When it comes to supply chain disruption, Oregon fares better than other states in the country. According to the Oregon Office of Economic Analysis
, "[Oregon's] manufacturers rely on imported intermediate goods less than most other states. This is largely because we rely more on local sourcing for wood products and food, and our largest valued-added comes from locally grown ingots that turn into silicon wafers and the like. Additionally, the movement of freight — the value of shipments relative to the size of the economy — is relatively smaller in Oregon than in many other states. That means the supply chain problems disrupt a somewhat smaller slice of the regional economy than is the case in the Midwest, for example."
Although the disruption is hitting Oregon's economy to a lesser extent than the rest of the country, there are a few ways that would alleviate the long-term issue:
- More workers return to their jobs. More employees would mean higher production and goods movement, allowing companies to meet the growing consumer demands.
- Increase productive capacity to meet demand which will boost economic growth, increase supply, and slow inflation.
- The consumer shifts to services over goods, either from an interest in services as the pandemic wanes or a decrease in purchasing goods sold at higher prices.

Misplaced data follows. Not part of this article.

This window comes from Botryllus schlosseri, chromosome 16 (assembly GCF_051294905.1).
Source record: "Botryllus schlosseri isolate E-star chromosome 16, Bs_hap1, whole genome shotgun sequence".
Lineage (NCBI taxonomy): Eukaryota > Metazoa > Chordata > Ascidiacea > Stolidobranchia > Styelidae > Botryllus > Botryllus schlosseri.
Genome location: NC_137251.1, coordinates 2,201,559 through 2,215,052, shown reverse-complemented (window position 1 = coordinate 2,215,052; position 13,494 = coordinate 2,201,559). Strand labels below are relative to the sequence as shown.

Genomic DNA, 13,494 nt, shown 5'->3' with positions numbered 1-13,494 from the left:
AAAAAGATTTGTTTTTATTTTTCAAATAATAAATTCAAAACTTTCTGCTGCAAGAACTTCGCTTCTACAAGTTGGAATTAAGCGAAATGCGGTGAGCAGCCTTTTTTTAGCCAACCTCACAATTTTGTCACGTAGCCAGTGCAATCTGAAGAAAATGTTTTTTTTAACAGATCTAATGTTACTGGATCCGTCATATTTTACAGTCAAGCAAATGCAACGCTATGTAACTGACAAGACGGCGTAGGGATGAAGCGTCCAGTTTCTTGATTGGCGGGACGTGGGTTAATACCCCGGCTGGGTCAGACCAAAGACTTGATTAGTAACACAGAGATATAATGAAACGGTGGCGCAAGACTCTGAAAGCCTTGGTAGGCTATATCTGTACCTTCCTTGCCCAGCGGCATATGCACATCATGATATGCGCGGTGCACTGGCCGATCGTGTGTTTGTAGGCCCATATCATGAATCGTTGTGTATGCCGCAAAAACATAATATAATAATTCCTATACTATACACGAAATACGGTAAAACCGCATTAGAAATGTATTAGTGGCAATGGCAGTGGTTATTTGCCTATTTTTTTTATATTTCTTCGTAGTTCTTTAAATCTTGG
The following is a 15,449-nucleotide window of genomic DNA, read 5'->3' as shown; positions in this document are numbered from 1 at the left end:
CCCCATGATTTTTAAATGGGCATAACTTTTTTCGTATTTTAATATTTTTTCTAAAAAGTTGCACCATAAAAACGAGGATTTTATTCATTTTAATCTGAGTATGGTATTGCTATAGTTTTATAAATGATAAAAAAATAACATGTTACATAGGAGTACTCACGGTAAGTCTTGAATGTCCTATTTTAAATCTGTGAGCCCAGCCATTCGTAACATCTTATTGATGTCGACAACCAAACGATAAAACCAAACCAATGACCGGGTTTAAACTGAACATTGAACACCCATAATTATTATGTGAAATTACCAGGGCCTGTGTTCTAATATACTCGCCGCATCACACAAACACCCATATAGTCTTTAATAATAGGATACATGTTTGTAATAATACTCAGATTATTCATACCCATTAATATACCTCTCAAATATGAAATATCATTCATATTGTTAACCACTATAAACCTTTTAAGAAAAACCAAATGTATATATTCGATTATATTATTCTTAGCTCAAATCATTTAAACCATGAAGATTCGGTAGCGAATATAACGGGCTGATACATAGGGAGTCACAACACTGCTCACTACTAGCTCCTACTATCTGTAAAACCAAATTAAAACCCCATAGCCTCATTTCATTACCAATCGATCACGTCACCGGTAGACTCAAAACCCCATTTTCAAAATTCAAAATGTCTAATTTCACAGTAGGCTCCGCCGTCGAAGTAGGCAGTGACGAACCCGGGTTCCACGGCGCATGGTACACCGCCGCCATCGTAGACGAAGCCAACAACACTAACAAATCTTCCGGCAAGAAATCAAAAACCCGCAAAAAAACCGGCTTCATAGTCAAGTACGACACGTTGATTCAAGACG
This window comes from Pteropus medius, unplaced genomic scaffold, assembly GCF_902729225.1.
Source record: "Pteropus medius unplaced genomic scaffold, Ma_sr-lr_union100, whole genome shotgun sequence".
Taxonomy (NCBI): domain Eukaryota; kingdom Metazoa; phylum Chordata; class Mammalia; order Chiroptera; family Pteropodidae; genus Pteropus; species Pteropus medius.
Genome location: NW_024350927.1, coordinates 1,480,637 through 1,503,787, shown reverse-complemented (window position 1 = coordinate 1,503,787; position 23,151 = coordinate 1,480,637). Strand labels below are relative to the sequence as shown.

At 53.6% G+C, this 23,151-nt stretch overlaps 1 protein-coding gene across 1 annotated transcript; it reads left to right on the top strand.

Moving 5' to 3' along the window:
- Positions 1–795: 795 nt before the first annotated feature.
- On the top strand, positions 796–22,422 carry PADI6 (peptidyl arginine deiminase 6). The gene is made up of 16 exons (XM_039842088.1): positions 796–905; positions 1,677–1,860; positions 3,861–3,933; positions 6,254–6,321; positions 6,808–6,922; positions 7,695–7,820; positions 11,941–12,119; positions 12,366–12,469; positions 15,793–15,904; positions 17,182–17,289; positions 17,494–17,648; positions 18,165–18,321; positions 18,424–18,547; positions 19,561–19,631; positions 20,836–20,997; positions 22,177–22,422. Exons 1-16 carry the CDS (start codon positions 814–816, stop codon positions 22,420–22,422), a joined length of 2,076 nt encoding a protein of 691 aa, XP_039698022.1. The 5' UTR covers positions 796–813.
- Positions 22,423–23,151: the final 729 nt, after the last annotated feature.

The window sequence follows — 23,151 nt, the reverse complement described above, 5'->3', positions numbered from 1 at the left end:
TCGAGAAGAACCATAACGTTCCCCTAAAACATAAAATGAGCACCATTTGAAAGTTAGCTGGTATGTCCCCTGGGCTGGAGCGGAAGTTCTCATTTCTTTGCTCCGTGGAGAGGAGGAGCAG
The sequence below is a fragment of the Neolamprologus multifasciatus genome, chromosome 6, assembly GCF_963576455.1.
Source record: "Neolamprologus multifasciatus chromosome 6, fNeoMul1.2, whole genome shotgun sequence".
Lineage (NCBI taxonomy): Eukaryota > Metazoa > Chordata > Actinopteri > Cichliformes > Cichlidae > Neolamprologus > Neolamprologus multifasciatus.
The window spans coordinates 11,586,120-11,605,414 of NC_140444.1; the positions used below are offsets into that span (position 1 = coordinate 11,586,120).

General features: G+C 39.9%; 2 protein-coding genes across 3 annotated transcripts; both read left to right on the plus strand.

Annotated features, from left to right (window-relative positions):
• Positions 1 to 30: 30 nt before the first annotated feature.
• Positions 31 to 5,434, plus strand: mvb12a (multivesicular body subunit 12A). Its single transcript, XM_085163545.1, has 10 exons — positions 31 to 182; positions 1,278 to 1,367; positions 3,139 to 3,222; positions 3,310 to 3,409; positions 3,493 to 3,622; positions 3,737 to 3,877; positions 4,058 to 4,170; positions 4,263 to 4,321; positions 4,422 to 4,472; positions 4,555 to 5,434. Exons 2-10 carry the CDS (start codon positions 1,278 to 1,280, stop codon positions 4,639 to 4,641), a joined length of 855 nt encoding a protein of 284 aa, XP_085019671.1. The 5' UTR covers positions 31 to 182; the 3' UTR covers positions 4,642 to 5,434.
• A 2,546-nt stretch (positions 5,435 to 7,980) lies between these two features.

As the article suggests, one solution is the return to work as the pandemic improves. According to the State of Oregon Employment Department, job vacancies have risen 130% at the end of the second quarter, and the unemployment rate continually declines for the 3rd straight quarter. The need for more Oregonians to engage in the workforce is stronger than ever.
Insights from our brokers:
"Any client I have trying to hire right now is finding it very difficult. Some are resorting to texting friends and family for any leads and trying unconventional routes for recruiting. The theme on the flip side is that recruiters are seeing most applicants are unqualified and lack relevant job experience. The shortage of delivery truck drivers and long haulers are some of the biggest issues domestically." – Joe Kappler
"Many of my clients say they have difficulty hiring employees, especially manufacturing companies that need to have employees on-site to perform their job duties. Supply chain disruptions are especially acute in the construction sector. Lead times on materials have doubled and even tripled for many components. Jobs have to pause while they await delivery of materials adding material costs to a project. Labor shortages are also disruptive to construction projects. These two factors have caused the cost of new construction to rise far above other measures of inflation and have kept many projects on hold." – Stu Peterson
"Port closures/stack-ups have increased lead times for international product and material shipments significantly. As a result, most clients are adding a 3-4 month buffer on items that must be sourced internationally. In particular, prominent manufacturing locations like China and Vietnam have closed due to COVID with little or no notice. The impact of that has a long horizon; workers go to other parts of the country, and while some of the machines can run continuously, it isn't as simple as just 'turning them back on.' Domestic supply has gotten a bit slower and more expensive due to trucking and logistics constraints but isn't causing near the headache that international supply is. Most clients are offering higher wages for both salaried employees and hourly workers." – Clayton Madey